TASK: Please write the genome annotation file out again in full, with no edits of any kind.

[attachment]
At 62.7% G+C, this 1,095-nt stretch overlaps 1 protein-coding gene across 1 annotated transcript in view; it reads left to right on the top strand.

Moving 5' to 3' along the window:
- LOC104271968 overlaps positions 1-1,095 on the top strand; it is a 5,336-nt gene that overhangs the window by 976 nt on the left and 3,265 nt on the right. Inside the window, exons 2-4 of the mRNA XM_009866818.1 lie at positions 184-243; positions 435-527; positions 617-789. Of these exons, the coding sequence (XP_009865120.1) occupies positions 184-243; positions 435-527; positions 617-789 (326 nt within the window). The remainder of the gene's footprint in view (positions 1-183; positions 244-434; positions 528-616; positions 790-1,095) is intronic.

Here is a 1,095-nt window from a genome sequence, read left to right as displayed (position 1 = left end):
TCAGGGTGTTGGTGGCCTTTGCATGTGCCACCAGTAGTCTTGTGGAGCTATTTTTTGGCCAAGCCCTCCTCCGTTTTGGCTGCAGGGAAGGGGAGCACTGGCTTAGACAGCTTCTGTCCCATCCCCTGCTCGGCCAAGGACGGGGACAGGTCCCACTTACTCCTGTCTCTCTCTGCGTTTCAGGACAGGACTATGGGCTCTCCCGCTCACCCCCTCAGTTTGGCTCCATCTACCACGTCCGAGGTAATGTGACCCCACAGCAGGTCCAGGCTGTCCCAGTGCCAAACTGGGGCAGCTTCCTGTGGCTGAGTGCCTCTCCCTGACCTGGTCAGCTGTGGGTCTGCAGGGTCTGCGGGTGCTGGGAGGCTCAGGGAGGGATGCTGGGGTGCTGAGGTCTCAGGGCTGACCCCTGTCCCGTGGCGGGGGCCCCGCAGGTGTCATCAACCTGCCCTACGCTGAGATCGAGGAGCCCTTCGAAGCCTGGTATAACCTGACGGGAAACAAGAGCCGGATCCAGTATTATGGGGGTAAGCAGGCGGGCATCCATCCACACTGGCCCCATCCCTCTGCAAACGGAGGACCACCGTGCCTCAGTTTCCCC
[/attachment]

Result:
At 62.7% G+C, this 1,095-nt stretch overlaps 1 protein-coding gene across 1 annotated transcript in view; it reads left to right on the top strand.

Moving 5' to 3' along the window:
- LOC104271968 overlaps positions 1-1,095 on the top strand; it is a 5,336-nt gene that overhangs the window by 976 nt on the left and 3,265 nt on the right. Inside the window, exons 2-4 of the mRNA XM_009866818.1 lie at positions 184-243; positions 435-527; positions 617-789. Of these exons, the coding sequence (XP_009865120.1) occupies positions 184-243; positions 435-527; positions 617-789 (326 nt within the window). The remainder of the gene's footprint in view (positions 1-183; positions 244-434; positions 528-616; positions 790-1,095) is intronic.

Here is a 1,095-nt window from a genome sequence, read left to right as displayed (position 1 = left end):
TCAGGGTGTTGGTGGCCTTTGCATGTGCCACCAGTAGTCTTGTGGAGCTATTTTTTGGCCAAGCCCTCCTCCGTTTTGGCTGCAGGGAAGGGGAGCACTGGCTTAGACAGCTTCTGTCCCATCCCCTGCTCGGCCAAGGACGGGGACAGGTCCCACTTACTCCTGTCTCTCTCTGCGTTTCAGGACAGGACTATGGGCTCTCCCGCTCACCCCCTCAGTTTGGCTCCATCTACCACGTCCGAGGTAATGTGACCCCACAGCAGGTCCAGGCTGTCCCAGTGCCAAACTGGGGCAGCTTCCTGTGGCTGAGTGCCTCTCCCTGACCTGGTCAGCTGTGGGTCTGCAGGGTCTGCGGGTGCTGGGAGGCTCAGGGAGGGATGCTGGGGTGCTGAGGTCTCAGGGCTGACCCCTGTCCCGTGGCGGGGGCCCCGCAGGTGTCATCAACCTGCCCTACGCTGAGATCGAGGAGCCCTTCGAAGCCTGGTATAACCTGACGGGAAACAAGAGCCGGATCCAGTATTATGGGGGTAAGCAGGCGGGCATCCATCCACACTGGCCCCATCCCTCTGCAAACGGAGGACCACCGTGCCTCAGTTTCCCC